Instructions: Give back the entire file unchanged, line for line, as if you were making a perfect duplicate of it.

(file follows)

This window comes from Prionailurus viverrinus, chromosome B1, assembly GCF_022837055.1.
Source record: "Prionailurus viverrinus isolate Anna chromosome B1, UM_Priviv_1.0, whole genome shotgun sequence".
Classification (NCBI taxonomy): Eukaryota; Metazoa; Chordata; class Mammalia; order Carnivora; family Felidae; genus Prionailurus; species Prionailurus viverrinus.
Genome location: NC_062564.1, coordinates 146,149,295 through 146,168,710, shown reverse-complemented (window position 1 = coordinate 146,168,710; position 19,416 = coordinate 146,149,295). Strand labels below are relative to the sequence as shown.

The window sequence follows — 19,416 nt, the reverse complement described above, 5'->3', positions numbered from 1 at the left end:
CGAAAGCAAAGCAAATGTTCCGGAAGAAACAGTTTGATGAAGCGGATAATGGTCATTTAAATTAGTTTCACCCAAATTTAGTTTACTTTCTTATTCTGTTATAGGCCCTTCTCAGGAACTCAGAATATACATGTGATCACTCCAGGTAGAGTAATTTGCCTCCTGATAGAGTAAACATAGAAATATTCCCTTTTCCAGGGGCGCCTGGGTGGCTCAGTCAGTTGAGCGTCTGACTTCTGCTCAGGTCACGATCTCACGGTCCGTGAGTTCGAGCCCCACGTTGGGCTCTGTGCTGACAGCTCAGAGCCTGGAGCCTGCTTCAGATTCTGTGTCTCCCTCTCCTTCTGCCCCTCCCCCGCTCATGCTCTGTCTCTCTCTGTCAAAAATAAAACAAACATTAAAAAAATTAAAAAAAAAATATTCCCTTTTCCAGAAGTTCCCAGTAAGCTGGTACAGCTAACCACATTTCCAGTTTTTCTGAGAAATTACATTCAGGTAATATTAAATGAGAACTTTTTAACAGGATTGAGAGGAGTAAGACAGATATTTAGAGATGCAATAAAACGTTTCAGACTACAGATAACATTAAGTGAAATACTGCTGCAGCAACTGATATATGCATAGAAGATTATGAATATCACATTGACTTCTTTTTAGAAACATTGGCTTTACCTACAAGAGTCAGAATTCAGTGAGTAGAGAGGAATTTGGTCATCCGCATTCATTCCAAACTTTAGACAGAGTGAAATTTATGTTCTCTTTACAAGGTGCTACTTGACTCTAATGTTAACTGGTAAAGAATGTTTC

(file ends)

This window comes from Prionailurus viverrinus, chromosome B1, assembly GCF_022837055.1.
Source record: "Prionailurus viverrinus isolate Anna chromosome B1, UM_Priviv_1.0, whole genome shotgun sequence".
Classification (NCBI taxonomy): Eukaryota; Metazoa; Chordata; class Mammalia; order Carnivora; family Felidae; genus Prionailurus; species Prionailurus viverrinus.
Genome location: NC_062564.1, coordinates 146,149,295 through 146,168,710, shown reverse-complemented (window position 1 = coordinate 146,168,710; position 19,416 = coordinate 146,149,295). Strand labels below are relative to the sequence as shown.

The window sequence follows — 19,416 nt, the reverse complement described above, 5'->3', positions numbered from 1 at the left end:
CGAAAGCAAAGCAAATGTTCCGGAAGAAACAGTTTGATGAAGCGGATAATGGTCATTTAAATTAGTTTCACCCAAATTTAGTTTACTTTCTTATTCTGTTATAGGCCCTTCTCAGGAACTCAGAATATACATGTGATCACTCCAGGTAGAGTAATTTGCCTCCTGATAGAGTAAACATAGAAATATTCCCTTTTCCAGGGGCGCCTGGGTGGCTCAGTCAGTTGAGCGTCTGACTTCTGCTCAGGTCACGATCTCACGGTCCGTGAGTTCGAGCCCCACGTTGGGCTCTGTGCTGACAGCTCAGAGCCTGGAGCCTGCTTCAGATTCTGTGTCTCCCTCTCCTTCTGCCCCTCCCCCGCTCATGCTCTGTCTCTCTCTGTCAAAAATAAAACAAACATTAAAAAAATTAAAAAAAAAATATTCCCTTTTCCAGAAGTTCCCAGTAAGCTGGTACAGCTAACCACATTTCCAGTTTTTCTGAGAAATTACATTCAGGTAATATTAAATGAGAACTTTTTAACAGGATTGAGAGGAGTAAGACAGATATTTAGAGATGCAATAAAACGTTTCAGACTACAGATAACATTAAGTGAAATACTGCTGCAGCAACTGATATATGCATAGAAGATTATGAATATCACATTGACTTCTTTTTAGAAACATTGGCTTTACCTACAAGAGTCAGAATTCAGTGAGTAGAGAGGAATTTGGTCATCCGCATTCATTCCAAACTTTAGACAGAGTGAAATTTATGTTCTCTTTACAAGGTGCTACTTGACTCTAATGTTAACTGGTAAAGAATGTTTC